I recently read “How Well Do We Learn From Experiential Or Inquiry Learning Approaches?” by Patti Shank. It’s an excellent article where she compares direct instruction and indirect instruction.
In my blog last week I shared my biggest take-aways from her article. She focuses mostly on the benefits to novice learners, so this week I’ll share my own thoughts on how I think this can also apply to expert learners.
Direct instruction is where an instructor gives information and practice activities to directly teach the content. Indirect instruction is where an instructor guides the participants to figuring things out on their own through case studies and simulations. Typically, instructional designers will say indirect instruction is better than direct instruction, but Patti lays out an excellent case for both forms, and when direct instruction makes sense.
Patti’s focus is primarily on novice learners, giving them critical background information and foundation. In addition, I think there are also times when direct instruction also makes sense for expert learners. As instructional designers, we often think direct instruction is bad, especially for experts who have so much foundational knowledge, but there are lots of times when it makes sense.
There are many times that the expert already knows so much that they only need a little bit of extra information to be able to apply their current skills in a new way. For example, long ago I did a project where we developed training for accountants. They were already well-versed in the US Generally Accepted Accounting Principles (GAAP), the standards that companies in the US must follow when they compile their financial statements. However, this global client was transitioning to using the International Financial Reporting Standards (IFRS) for their financial statements and needed to teach the IFRS rules to their accounting staff.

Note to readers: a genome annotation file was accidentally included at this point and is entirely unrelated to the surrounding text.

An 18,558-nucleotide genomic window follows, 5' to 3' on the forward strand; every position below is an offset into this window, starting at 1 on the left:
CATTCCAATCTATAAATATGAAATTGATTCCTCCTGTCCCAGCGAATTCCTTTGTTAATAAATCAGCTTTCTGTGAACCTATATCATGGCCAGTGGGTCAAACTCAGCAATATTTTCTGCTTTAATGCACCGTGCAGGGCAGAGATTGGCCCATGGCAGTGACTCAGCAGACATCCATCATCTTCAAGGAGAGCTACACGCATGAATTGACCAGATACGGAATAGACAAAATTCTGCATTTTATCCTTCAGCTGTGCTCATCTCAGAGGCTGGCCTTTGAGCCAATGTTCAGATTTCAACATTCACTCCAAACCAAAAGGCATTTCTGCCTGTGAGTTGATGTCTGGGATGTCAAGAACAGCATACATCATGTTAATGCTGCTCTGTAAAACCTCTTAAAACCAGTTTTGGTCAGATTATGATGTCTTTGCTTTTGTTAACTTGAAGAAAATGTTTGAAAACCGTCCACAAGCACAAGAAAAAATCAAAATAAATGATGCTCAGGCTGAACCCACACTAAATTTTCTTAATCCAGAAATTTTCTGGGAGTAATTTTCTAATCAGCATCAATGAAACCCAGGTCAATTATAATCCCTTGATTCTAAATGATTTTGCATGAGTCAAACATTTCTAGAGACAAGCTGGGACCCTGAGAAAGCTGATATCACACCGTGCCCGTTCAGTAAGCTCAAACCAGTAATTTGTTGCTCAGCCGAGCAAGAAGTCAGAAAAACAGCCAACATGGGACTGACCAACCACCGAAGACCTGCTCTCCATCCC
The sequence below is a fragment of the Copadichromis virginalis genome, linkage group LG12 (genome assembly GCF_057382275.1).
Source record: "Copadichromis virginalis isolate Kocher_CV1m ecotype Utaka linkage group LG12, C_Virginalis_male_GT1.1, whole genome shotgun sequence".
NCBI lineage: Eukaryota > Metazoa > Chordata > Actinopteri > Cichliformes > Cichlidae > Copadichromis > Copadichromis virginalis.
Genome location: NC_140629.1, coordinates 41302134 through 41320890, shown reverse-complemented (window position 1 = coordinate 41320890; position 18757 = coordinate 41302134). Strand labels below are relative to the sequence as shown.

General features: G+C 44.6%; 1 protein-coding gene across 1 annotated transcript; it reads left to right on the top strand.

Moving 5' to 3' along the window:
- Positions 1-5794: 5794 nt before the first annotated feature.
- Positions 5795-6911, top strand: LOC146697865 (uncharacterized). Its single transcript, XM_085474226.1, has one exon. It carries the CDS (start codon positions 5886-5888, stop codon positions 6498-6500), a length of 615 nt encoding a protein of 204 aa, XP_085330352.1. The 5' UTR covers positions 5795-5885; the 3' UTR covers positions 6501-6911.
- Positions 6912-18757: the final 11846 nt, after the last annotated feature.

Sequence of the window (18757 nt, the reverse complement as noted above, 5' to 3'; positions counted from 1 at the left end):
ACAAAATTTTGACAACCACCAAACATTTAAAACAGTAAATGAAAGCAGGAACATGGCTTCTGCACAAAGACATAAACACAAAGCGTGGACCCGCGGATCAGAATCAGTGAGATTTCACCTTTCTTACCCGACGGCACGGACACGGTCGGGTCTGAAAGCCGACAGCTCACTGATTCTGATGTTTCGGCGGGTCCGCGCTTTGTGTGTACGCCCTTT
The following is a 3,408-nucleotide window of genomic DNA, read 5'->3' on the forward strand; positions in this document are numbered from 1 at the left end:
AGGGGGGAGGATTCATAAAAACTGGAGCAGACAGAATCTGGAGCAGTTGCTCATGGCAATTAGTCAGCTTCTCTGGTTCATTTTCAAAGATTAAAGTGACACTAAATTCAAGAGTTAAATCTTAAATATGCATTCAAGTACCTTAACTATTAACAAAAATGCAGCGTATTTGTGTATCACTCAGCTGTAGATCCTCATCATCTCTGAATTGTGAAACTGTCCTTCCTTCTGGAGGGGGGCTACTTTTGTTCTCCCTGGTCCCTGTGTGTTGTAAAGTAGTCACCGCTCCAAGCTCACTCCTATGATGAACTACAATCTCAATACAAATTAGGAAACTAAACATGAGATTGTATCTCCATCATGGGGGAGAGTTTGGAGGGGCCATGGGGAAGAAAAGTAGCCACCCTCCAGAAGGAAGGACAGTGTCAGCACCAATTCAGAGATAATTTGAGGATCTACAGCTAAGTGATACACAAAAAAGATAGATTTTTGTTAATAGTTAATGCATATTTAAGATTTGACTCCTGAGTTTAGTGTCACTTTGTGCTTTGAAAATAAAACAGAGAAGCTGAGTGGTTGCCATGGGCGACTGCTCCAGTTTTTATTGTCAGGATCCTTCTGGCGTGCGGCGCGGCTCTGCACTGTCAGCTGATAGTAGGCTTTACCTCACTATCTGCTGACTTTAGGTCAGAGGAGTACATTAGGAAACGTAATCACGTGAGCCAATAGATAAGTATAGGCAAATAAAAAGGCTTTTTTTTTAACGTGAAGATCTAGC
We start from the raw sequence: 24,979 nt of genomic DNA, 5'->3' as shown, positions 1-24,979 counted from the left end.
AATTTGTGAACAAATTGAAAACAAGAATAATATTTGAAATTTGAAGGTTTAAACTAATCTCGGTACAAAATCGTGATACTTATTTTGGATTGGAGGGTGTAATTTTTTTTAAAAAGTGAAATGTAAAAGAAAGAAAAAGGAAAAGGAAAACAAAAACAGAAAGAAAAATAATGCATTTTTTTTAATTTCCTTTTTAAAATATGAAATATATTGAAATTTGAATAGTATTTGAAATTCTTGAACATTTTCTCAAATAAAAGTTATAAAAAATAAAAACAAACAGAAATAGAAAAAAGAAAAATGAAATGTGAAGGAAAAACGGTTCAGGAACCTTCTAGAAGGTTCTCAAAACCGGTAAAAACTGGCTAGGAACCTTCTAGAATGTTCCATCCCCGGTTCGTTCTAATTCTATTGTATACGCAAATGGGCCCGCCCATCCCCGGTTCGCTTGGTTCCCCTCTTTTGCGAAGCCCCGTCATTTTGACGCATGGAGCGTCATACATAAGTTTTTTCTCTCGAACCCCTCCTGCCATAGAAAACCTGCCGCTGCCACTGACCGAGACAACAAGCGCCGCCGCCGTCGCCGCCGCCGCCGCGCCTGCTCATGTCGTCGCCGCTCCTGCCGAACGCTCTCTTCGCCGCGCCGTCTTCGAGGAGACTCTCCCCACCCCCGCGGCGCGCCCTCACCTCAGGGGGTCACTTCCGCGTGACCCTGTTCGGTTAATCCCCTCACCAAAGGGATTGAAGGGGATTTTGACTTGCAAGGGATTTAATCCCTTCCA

I designed a number of interactive scenarios where learners applied the IFRS rules. But the client reminded me that these expert learners didn’t need all that practice. All they needed to know was specifically how IFRS rules differed from US GAAP rules. We didn’t need to do a lot of applied practice because these learners already knew the accounting basics; to do anything more than just explain how the new rules were different would be a waste of their time.
Such direct instruction can take the form of a short in-person class or eLearning, or it could even be a communication or job aid. Really ask yourself, what’s the most efficient way of getting the learner to the end state? If they have enough background knowledge, you may not need to give them a lot. Expert learners have existing mental models they can use to provide their own framing and context, so don’t be afraid of using direct instruction – it’s not a terrible format. But make sure you’re recognizing what you’re trying to teach and the level of background knowledge the learner has.